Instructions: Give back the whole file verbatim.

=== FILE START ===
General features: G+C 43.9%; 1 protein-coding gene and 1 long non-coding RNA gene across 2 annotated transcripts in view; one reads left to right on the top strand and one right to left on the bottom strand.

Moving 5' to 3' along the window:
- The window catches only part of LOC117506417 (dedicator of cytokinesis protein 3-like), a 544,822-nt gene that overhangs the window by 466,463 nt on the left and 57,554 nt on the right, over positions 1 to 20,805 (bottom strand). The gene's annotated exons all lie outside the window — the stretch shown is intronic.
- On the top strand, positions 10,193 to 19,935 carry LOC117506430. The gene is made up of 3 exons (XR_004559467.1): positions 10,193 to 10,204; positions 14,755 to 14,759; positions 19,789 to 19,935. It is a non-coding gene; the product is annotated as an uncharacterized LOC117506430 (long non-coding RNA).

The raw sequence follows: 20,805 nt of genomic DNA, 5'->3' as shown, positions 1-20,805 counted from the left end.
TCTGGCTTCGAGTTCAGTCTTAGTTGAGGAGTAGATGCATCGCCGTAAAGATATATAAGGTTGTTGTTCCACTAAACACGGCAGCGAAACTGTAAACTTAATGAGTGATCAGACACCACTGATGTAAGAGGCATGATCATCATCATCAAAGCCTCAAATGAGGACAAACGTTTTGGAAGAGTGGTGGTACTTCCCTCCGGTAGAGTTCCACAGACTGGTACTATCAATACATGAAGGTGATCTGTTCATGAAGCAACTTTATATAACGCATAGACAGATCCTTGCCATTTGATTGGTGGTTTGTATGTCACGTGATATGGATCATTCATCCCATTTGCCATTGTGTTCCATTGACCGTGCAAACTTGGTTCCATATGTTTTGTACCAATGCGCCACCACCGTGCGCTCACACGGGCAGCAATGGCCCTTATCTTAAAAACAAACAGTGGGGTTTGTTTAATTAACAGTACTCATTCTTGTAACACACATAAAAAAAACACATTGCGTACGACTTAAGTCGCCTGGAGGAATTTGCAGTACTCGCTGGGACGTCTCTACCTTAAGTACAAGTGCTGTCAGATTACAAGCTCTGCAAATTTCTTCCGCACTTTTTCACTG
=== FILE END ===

General features: G+C 43.9%; 1 protein-coding gene and 1 long non-coding RNA gene across 2 annotated transcripts in view; one reads left to right on the top strand and one right to left on the bottom strand.

Moving 5' to 3' along the window:
- The window catches only part of LOC117506417 (dedicator of cytokinesis protein 3-like), a 544,822-nt gene that overhangs the window by 466,463 nt on the left and 57,554 nt on the right, over positions 1 to 20,805 (bottom strand). The gene's annotated exons all lie outside the window — the stretch shown is intronic.
- On the top strand, positions 10,193 to 19,935 carry LOC117506430. The gene is made up of 3 exons (XR_004559467.1): positions 10,193 to 10,204; positions 14,755 to 14,759; positions 19,789 to 19,935. It is a non-coding gene; the product is annotated as an uncharacterized LOC117506430 (long non-coding RNA).

The raw sequence follows: 20,805 nt of genomic DNA, 5'->3' as shown, positions 1-20,805 counted from the left end.
TCTGGCTTCGAGTTCAGTCTTAGTTGAGGAGTAGATGCATCGCCGTAAAGATATATAAGGTTGTTGTTCCACTAAACACGGCAGCGAAACTGTAAACTTAATGAGTGATCAGACACCACTGATGTAAGAGGCATGATCATCATCATCAAAGCCTCAAATGAGGACAAACGTTTTGGAAGAGTGGTGGTACTTCCCTCCGGTAGAGTTCCACAGACTGGTACTATCAATACATGAAGGTGATCTGTTCATGAAGCAACTTTATATAACGCATAGACAGATCCTTGCCATTTGATTGGTGGTTTGTATGTCACGTGATATGGATCATTCATCCCATTTGCCATTGTGTTCCATTGACCGTGCAAACTTGGTTCCATATGTTTTGTACCAATGCGCCACCACCGTGCGCTCACACGGGCAGCAATGGCCCTTATCTTAAAAACAAACAGTGGGGTTTGTTTAATTAACAGTACTCATTCTTGTAACACACATAAAAAAAACACATTGCGTACGACTTAAGTCGCCTGGAGGAATTTGCAGTACTCGCTGGGACGTCTCTACCTTAAGTACAAGTGCTGTCAGATTACAAGCTCTGCAAATTTCTTCCGCACTTTTTCACTG